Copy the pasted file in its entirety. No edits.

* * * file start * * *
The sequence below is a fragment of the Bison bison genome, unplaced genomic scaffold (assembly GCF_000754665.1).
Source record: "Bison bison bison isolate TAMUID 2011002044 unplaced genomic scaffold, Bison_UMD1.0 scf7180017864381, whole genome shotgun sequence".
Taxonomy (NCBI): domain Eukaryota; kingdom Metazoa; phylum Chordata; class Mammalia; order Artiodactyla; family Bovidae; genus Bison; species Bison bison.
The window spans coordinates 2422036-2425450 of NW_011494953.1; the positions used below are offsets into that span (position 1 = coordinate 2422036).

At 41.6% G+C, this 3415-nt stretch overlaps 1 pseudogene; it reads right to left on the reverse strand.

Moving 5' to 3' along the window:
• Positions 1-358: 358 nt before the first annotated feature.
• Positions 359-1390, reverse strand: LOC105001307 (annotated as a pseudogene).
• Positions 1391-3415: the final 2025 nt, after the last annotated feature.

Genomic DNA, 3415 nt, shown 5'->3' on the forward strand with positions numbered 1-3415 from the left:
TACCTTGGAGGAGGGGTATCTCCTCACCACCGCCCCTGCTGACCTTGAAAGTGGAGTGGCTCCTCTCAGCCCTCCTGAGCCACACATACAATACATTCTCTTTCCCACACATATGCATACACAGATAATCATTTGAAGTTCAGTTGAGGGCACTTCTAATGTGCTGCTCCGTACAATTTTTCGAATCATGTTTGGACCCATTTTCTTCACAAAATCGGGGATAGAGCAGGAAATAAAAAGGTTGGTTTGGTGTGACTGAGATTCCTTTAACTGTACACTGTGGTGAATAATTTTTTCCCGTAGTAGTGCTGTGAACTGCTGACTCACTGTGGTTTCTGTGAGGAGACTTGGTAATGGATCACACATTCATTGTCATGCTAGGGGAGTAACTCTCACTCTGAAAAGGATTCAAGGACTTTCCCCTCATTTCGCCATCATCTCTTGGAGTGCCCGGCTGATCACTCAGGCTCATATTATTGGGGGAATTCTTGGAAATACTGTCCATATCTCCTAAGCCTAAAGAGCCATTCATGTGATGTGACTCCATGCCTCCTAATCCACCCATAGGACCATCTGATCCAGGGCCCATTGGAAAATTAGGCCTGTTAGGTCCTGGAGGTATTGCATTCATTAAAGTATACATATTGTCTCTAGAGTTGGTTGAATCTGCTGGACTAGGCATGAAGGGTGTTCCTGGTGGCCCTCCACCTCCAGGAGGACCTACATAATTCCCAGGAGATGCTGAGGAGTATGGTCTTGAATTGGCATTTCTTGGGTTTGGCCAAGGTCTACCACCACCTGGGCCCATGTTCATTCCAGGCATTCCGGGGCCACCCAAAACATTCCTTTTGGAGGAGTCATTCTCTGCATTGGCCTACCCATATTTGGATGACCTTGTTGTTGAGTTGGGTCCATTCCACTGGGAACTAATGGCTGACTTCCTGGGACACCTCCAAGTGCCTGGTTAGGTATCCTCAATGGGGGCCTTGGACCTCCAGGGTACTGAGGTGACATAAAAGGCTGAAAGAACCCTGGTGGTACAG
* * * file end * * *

The sequence below is a fragment of the Bison bison genome, unplaced genomic scaffold (assembly GCF_000754665.1).
Source record: "Bison bison bison isolate TAMUID 2011002044 unplaced genomic scaffold, Bison_UMD1.0 scf7180017864381, whole genome shotgun sequence".
Taxonomy (NCBI): domain Eukaryota; kingdom Metazoa; phylum Chordata; class Mammalia; order Artiodactyla; family Bovidae; genus Bison; species Bison bison.
The window spans coordinates 2422036-2425450 of NW_011494953.1; the positions used below are offsets into that span (position 1 = coordinate 2422036).

At 41.6% G+C, this 3415-nt stretch overlaps 1 pseudogene; it reads right to left on the reverse strand.

Moving 5' to 3' along the window:
• Positions 1-358: 358 nt before the first annotated feature.
• Positions 359-1390, reverse strand: LOC105001307 (annotated as a pseudogene).
• Positions 1391-3415: the final 2025 nt, after the last annotated feature.

Genomic DNA, 3415 nt, shown 5'->3' on the forward strand with positions numbered 1-3415 from the left:
TACCTTGGAGGAGGGGTATCTCCTCACCACCGCCCCTGCTGACCTTGAAAGTGGAGTGGCTCCTCTCAGCCCTCCTGAGCCACACATACAATACATTCTCTTTCCCACACATATGCATACACAGATAATCATTTGAAGTTCAGTTGAGGGCACTTCTAATGTGCTGCTCCGTACAATTTTTCGAATCATGTTTGGACCCATTTTCTTCACAAAATCGGGGATAGAGCAGGAAATAAAAAGGTTGGTTTGGTGTGACTGAGATTCCTTTAACTGTACACTGTGGTGAATAATTTTTTCCCGTAGTAGTGCTGTGAACTGCTGACTCACTGTGGTTTCTGTGAGGAGACTTGGTAATGGATCACACATTCATTGTCATGCTAGGGGAGTAACTCTCACTCTGAAAAGGATTCAAGGACTTTCCCCTCATTTCGCCATCATCTCTTGGAGTGCCCGGCTGATCACTCAGGCTCATATTATTGGGGGAATTCTTGGAAATACTGTCCATATCTCCTAAGCCTAAAGAGCCATTCATGTGATGTGACTCCATGCCTCCTAATCCACCCATAGGACCATCTGATCCAGGGCCCATTGGAAAATTAGGCCTGTTAGGTCCTGGAGGTATTGCATTCATTAAAGTATACATATTGTCTCTAGAGTTGGTTGAATCTGCTGGACTAGGCATGAAGGGTGTTCCTGGTGGCCCTCCACCTCCAGGAGGACCTACATAATTCCCAGGAGATGCTGAGGAGTATGGTCTTGAATTGGCATTTCTTGGGTTTGGCCAAGGTCTACCACCACCTGGGCCCATGTTCATTCCAGGCATTCCGGGGCCACCCAAAACATTCCTTTTGGAGGAGTCATTCTCTGCATTGGCCTACCCATATTTGGATGACCTTGTTGTTGAGTTGGGTCCATTCCACTGGGAACTAATGGCTGACTTCCTGGGACACCTCCAAGTGCCTGGTTAGGTATCCTCAATGGGGGCCTTGGACCTCCAGGGTACTGAGGTGACATAAAAGGCTGAAAGAACCCTGGTGGTACAG